Chemonics News

News: Progress on the USAID Global Health Supply Chain Program – Procurement and Supply Management Project

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While on-time deliveries under GHSC-PSM initially lagged, the numbers have improved significantly, as the project continues to provide life-saving commodities in nearly 60 countries worldwide.

The Global Health Supply Chain Program – Procurement Supply Management (GHSC-PSM) project is a large investment from the U.S. government in its mission to ensure people have access to critical health commodities. Recent news articles have reported on interest from Congress and the Inspector General (IG) on GHSC-PSM’s performance. Chemonics respects and welcomes IG and Congressional oversight and interest in the project. Both Congress and the IG plays a vital role in ensuring U.S. taxpayer dollars are used responsibly and effectively.

“Chemonics is fully committed to the success of this critical initiative,” says Chemonics President and CEO Susanna Mudge. “The investments and changes made this past summer have laid the foundation for the project to meet the high standards we set for ourselves, and which we owe to our client and the communities we serve. We stand ready to work with Congress, the IG and others to respond to any questions or concerns they may have.”

No patients have missed treatment because of GHSC-PSM’s late deliveries

Making sure patients have the life-saving medications they need when they need them is central to our mission. It is why we sought to work on this complex but critical project. In any global supply chain, late deliveries are the most complex and often unpredictable aspect of international shipping. Many situations can lead to late deliveries, from civil unrest to global shortages to hurricanes.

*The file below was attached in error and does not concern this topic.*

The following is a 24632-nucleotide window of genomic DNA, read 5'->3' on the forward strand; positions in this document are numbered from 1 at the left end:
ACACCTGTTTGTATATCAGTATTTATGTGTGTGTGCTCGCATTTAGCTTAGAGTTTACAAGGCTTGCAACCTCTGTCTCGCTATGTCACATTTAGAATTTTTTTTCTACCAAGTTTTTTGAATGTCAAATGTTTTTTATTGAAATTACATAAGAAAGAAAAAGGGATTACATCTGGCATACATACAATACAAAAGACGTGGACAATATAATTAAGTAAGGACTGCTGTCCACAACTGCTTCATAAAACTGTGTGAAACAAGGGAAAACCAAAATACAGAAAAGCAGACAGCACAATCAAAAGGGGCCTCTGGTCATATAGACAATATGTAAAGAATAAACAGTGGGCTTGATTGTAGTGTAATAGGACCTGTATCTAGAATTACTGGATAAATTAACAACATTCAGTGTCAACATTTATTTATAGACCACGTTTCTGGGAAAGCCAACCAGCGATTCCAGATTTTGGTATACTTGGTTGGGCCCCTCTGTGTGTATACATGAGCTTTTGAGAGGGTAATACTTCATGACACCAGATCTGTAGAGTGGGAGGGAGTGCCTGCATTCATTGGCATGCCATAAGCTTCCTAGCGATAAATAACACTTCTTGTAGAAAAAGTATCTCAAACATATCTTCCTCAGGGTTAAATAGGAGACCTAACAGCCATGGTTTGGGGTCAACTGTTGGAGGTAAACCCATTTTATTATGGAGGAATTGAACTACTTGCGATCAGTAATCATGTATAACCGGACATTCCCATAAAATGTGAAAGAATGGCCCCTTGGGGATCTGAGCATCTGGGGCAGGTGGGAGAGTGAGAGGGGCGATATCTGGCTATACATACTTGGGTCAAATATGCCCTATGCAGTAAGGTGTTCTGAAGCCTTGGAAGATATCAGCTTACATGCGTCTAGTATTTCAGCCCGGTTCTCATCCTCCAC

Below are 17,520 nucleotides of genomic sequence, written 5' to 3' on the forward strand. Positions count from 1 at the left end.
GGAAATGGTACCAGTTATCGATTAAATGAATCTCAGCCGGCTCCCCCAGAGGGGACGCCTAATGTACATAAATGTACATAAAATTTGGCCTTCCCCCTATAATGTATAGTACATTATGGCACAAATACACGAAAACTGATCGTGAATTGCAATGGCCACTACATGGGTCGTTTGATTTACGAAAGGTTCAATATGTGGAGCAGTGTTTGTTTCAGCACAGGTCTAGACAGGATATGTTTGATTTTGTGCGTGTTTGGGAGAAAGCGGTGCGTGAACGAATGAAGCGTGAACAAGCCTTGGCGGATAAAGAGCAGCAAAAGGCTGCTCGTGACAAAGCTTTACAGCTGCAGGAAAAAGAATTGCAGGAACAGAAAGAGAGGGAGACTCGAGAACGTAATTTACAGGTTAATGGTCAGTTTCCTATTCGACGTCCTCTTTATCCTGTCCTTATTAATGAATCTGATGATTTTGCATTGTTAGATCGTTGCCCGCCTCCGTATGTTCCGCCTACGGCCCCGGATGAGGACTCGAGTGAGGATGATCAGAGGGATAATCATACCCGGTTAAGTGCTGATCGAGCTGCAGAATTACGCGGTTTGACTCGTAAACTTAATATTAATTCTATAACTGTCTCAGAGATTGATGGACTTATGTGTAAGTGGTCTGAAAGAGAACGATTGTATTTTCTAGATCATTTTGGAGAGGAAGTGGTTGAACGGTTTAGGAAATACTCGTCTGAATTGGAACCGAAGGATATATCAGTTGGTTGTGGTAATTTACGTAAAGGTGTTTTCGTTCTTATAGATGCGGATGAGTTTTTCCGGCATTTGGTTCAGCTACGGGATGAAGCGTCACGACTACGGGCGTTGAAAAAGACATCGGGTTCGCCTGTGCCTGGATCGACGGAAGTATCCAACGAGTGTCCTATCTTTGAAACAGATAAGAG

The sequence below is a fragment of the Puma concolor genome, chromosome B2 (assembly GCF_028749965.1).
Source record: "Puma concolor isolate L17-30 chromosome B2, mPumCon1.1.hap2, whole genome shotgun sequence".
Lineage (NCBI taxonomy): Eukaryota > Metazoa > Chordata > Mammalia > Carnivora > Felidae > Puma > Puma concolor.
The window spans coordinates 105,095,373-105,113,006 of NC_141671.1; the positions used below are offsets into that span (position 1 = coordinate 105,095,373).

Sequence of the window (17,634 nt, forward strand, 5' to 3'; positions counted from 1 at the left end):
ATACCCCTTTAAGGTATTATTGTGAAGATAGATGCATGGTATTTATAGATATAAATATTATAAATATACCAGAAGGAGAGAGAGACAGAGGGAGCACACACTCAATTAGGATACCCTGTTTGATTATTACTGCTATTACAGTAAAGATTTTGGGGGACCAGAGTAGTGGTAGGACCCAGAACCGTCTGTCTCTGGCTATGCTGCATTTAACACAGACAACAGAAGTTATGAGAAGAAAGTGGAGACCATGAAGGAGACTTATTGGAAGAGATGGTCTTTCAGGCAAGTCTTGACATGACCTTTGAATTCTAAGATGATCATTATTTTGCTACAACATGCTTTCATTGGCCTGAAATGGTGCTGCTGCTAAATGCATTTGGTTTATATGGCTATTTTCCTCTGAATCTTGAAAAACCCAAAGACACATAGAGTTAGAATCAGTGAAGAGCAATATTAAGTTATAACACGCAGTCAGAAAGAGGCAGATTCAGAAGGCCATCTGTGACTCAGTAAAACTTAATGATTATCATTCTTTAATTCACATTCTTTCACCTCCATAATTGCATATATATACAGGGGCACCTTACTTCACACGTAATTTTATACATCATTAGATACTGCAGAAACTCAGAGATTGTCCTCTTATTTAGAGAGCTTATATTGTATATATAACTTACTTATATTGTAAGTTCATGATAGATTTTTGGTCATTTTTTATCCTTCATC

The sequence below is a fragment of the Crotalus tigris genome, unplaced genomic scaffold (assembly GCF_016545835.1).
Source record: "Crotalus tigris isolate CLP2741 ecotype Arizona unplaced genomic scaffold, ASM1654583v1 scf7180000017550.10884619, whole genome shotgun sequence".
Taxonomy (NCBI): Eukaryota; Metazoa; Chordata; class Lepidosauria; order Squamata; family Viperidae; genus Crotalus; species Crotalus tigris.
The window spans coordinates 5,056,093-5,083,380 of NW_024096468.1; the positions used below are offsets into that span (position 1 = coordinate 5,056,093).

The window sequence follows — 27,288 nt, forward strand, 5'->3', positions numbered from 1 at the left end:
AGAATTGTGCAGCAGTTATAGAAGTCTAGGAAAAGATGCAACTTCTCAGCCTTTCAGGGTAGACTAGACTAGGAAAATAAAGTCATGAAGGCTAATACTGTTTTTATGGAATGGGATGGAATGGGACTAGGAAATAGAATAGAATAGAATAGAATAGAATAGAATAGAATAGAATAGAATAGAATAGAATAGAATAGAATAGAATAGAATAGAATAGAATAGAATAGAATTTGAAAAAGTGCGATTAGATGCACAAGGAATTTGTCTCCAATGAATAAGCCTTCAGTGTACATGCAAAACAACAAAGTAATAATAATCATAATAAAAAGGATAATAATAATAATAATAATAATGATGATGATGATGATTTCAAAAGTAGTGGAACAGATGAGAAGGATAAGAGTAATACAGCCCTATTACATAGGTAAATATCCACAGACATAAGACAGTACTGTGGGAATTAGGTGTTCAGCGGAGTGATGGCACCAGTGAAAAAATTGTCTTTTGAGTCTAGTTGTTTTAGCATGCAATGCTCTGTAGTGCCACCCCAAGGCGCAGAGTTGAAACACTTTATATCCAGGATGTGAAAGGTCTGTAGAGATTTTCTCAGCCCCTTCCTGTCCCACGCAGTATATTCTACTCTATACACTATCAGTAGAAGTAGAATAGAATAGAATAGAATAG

But when people’s health is on the line, we cannot settle for delays, no matter how unavoidable. To offset the risk of late deliveries, the U.S. government and other international donors have designed the global health commodity supply chain system to withstand these uncertainties. For instance, the system is designed with reserves for commodities. In most cases, even with a late delivery, there is typically at least 3 months of supply of any given commodity in-country to fill gaps created by late deliveries. There are also multiple large global health supply chains operating in addition to PSM, and these teams work together to prevent stockouts at the facility level.

Because of these safeguards and following a rigorous and extensive analysis, we have found no evidence that patients are going without medicine because of GHSC-PSM. Targeted analysis of late HIV/AIDS orders shows that most reported stockouts were limited to the central warehouse, and adequate stocks remained at provincial warehouses or clinics, pharmacies, and hospitals. GHSC-PSM continues to prioritize these deliveries to ensure no patient goes without treatment.

GHSC-PSM’s on-time delivery rate has improved dramatically